”The region“ refers to all of Southeast Asia, a part of the world that covers a whole lot of land and sea. For the purposes of travel planning, it might be better to think of this vast swathe of the earth in two parts.
“Upper” Southeast Asia comprises Burma (Myanmar), Thailand, Laos, Cambodia and Vietnam. These countries all share land borders with some of the others and, with the exception of Burma, are all classic stops on the regional routes that backpackers have been travelling since the 1990s.
Then there is “lower” or “outer” Southeast Asia, including Malaysia, Singapore and Indonesia, as well as the Philippines and the small countries of Brunei and East Timor. These largely island-based countries collectively cover a much larger expanse than upper Southeast Asia.
It’s possible to hit both sides of this coin on a single trip. But you’ll need plenty of time to do it—say three months to a year if you’re not travelling by private jet. Otherwise, focus on one side or the other.
Even then, keep in mind that Southeast Asian countries are not as small as they look when compared to giants like China and Australia on a map. Overland travel tends to be slow and while flights now connect many of the dots from country to country, ask yourself, what am I really after?
Does your idea of a great trip involve jetting from one spot to the next every couple of days? If the answer is yes, more power to you. Yet we think that slow travel with room for spontaneity is the most rewarding way to soak up the region. If you agree, don’t cast too many plans in stone because you won’t know which places you love the most until you get there.
Also keep visa issues in mind, as each country has its own requirements. While the region is open to foreign travellers as a rule (discounting global pandemics), some countries (hello Thailand!) have instituted odd sticking points in recent years. Others still require many nationalities to apply for visas ahead of time.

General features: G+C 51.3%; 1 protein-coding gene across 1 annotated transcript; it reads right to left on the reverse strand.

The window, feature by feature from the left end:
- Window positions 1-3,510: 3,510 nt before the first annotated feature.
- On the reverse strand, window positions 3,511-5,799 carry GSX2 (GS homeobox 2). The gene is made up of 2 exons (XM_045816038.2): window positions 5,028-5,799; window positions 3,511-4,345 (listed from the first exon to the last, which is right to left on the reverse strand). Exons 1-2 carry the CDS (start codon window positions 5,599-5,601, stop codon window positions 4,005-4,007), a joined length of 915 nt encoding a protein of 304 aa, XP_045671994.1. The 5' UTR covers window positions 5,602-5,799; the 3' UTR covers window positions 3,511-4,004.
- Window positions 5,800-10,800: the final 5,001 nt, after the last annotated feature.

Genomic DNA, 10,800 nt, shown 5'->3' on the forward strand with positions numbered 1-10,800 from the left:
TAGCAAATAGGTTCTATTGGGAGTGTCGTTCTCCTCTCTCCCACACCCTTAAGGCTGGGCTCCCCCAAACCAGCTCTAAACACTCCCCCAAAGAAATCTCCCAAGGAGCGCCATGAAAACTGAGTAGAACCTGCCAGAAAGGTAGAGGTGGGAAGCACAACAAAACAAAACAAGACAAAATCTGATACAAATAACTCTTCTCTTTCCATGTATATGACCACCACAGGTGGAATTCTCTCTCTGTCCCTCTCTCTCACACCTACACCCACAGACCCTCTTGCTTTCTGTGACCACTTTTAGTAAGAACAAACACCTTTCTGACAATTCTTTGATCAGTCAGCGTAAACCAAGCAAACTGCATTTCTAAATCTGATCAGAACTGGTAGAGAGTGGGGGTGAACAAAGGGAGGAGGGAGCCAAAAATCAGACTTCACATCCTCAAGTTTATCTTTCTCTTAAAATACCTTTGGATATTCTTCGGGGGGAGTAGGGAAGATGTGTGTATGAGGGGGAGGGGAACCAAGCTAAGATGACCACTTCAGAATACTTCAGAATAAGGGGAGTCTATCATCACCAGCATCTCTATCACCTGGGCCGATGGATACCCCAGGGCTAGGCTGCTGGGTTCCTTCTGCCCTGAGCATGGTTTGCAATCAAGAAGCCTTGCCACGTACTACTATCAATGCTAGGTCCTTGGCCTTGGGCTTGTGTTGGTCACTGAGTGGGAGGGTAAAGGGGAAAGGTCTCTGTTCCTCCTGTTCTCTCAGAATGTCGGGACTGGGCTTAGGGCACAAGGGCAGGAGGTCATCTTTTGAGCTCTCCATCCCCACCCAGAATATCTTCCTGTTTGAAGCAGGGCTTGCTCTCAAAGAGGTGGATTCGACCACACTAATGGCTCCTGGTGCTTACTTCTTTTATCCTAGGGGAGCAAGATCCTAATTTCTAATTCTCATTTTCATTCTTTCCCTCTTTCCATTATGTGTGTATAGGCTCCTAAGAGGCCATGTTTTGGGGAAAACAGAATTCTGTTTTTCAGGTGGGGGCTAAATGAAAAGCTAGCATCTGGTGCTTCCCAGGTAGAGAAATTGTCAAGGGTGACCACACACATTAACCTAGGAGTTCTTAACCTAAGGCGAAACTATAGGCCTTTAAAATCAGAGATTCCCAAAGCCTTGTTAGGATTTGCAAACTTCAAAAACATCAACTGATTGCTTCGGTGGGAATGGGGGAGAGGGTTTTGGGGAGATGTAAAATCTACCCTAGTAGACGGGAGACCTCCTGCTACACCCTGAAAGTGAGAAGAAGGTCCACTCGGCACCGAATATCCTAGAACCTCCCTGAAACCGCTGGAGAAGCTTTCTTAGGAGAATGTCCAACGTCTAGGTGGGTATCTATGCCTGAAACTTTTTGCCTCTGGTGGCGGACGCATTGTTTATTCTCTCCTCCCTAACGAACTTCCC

This is where itinerary planning really becomes fun. Be sure to check up on our visa, border crossing and visa sections to make sure you're not trying to do the impossible. Also, remember you're planning a holiday -- not a military expedition.
Where to go, how long to stay there, where to go next, east or west, north or south? How long have you got? How long do you need? Itinerary planning can be almost as maddening as it is fun and here are some outlines to help you get started. Remember, don't over plan!
Burma lends itself to a short fast trip with frequent flights thrown in or a longer, slower trip where you don't leave the ground. There isn't much of a middle ground. Ground transport remains relatively slow, so be wary about trying to fit too much in.
Roughly apple-shaped, you'd think Cambodia would be ideal for circular routes, but the road network isn't really laid out that way. This means you'll most likely find yourself through some towns more than once, so work them into your plans.
How long have you got? That's not long enough. Really. You'd need a few lifetimes to do this sprawling archipelago justice. Be wary of trying to cover too much ground - the going in Indonesia can be slow.
North or south or both? Laos is relatively small and transport is getting better and better. Those visiting multiple countries can pass through here a few times making for some interesting trips.
The peninsula is easy, with affordable buses, trains and planes and relatively short distances. Sabah and Sarawak are also relatively easy to get around.The vast majority of visitors stick to the peninsula but Borneo is well worth the time and money to reach.
So much to see, so much to do. Thailand boasts some of the better public transport in the region so getting around can be fast and affordable. If time is limited, stick to one part of the country.
Long and thin, Vietnam looks straightforward, but the going is slow and the distances getting from A to B can really bite into a tight trip plan. If you're not on an open-ended trip, plan carefully.